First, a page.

A quick visit to Myanmar, formerly known as Burma, by Secretary of State Rex Tillerson Wednesday represented a belated and only possibly effective measure on America’s part to address a humanitarian disaster. Myanmar’s treatment of its religious and ethnic minority, the Rohingya, borders on genocide.
Two-thirds of the Rohingya, estimated at the start of Myanmar’s ethnic cleansing of them at 1.1 million, have now been forced by violence by Myanmar’s armed forces and Buddhist militias out of Myanmar into Bangladesh. Bangladesh — overcrowded, poor and subject to comprehensive annual flooding — couldn’t be less well-equipped to handle the estimated 700,000 Rohingya refugees. The Bangladeshis are predominantly Muslim, like the Rohingya, but are in no position to absorb refugees.
Mr. Tillerson took the occasion of his visit to raise the subject of the Rohingya, and what the Burmese did to them, with the country’s military authorities, led by Senior Gen. Min Aung Hlaing, who still basically run the place. He also met with its better-known but less authoritative civilian leaders, at the head of whom is Nobel Prize winner Aung San Suu Kyi, Ms. Suu Kyi, long the symbol of the Burmese people’s resistance to decades of autocratic rule by the military, has somewhat besmirched her reputation for principled rectitude by her public lack of willingness to speak up on behalf of the tormented Rohingya minority.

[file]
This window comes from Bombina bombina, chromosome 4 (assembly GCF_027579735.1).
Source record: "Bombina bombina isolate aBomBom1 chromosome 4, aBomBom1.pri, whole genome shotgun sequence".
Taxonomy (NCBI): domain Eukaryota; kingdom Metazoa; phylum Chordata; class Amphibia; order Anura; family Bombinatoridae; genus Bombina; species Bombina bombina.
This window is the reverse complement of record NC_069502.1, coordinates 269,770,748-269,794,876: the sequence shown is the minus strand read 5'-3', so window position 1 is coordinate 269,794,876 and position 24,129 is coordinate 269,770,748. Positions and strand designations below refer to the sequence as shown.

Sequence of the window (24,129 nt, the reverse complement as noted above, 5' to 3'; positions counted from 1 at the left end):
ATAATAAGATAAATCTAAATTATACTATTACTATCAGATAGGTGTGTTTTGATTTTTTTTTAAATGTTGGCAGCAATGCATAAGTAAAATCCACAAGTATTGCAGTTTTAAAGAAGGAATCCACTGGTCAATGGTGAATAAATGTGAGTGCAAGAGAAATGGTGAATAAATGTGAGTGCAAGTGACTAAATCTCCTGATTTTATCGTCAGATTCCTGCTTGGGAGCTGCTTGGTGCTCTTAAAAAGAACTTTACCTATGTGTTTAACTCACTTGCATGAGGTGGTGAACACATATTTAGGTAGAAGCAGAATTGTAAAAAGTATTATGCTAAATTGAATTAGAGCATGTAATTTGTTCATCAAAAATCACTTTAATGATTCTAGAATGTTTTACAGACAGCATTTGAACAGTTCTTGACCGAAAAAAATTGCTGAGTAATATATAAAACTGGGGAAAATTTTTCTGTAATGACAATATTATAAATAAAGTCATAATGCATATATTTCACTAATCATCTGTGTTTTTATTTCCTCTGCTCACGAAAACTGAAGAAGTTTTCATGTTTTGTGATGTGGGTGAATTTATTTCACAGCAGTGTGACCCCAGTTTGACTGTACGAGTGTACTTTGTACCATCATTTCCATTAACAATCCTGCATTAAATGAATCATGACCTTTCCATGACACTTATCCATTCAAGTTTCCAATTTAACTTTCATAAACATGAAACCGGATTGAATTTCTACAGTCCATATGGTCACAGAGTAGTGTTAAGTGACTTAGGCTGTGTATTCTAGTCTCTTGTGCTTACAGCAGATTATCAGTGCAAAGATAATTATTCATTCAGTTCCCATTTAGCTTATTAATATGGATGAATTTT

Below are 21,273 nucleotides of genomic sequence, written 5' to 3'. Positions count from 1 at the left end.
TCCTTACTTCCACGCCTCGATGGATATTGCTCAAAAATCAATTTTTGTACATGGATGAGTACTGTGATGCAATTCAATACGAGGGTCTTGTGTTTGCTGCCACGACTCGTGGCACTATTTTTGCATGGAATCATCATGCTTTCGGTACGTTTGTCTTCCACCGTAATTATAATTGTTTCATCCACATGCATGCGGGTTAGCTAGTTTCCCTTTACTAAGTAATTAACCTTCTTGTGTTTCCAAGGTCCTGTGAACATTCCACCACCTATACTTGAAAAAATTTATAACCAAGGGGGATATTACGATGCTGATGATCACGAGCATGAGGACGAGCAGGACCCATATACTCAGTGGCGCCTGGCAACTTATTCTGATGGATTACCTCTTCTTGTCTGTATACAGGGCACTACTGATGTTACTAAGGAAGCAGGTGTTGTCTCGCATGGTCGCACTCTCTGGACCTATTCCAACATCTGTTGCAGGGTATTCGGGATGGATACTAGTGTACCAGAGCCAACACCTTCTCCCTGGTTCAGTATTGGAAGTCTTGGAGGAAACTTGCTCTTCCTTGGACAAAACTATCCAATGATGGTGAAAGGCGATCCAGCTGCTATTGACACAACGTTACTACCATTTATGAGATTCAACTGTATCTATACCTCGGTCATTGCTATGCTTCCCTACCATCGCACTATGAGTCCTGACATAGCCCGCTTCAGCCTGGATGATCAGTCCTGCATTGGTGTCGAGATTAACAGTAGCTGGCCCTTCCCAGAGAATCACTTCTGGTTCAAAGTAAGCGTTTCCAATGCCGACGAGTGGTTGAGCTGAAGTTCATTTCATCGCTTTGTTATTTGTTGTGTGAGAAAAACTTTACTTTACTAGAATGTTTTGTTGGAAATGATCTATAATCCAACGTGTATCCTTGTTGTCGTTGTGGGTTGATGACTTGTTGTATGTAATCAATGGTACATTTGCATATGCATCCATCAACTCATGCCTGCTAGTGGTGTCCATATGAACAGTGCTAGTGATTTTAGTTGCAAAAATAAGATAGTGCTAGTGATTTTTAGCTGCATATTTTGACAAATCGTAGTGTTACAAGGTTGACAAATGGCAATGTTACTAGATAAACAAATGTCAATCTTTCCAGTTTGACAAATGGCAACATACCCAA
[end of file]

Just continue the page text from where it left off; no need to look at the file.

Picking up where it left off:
Mr. Tillerson also made public a pledge on the part of the United States to provide humanitarian relief for the fleeing Rohingya.
The problem was complex on an international basis. The world was reluctant to blast the Myanmar government sharply for its treatment of the Rohingya for a variety of reasons. One was that it has only relatively recently eased up in its military’s iron fist approach to its own civilians, symbolized by permitting Ms. Suu Kyi to play a role in government. Second, there was some thought that even though she had not been visible on the issue publicly, she was working on it privately and might be having an impact. Given the military’s and militias’ treatment of the Rohingya, that does not appear to have been the case.
The third reason is that the United States is concerned that Myanmar may be leaning toward China as its north star in Asia, and did not want to annoy its leaders with human rights points about its treatment of the Rohingya.
The end result is that America comes to the issue late, pretty much after the ethnic cleansing has been completed.
We can help pick up the pieces with those who have fled to Bangladesh, but, nonetheless, they have lost their homes, probably permanently, some of them their lives, and the human damage has been done. What has been allowed to happen to the Rohingya is a black mark on the report card of the whole ostensibly civilized world, including the United States.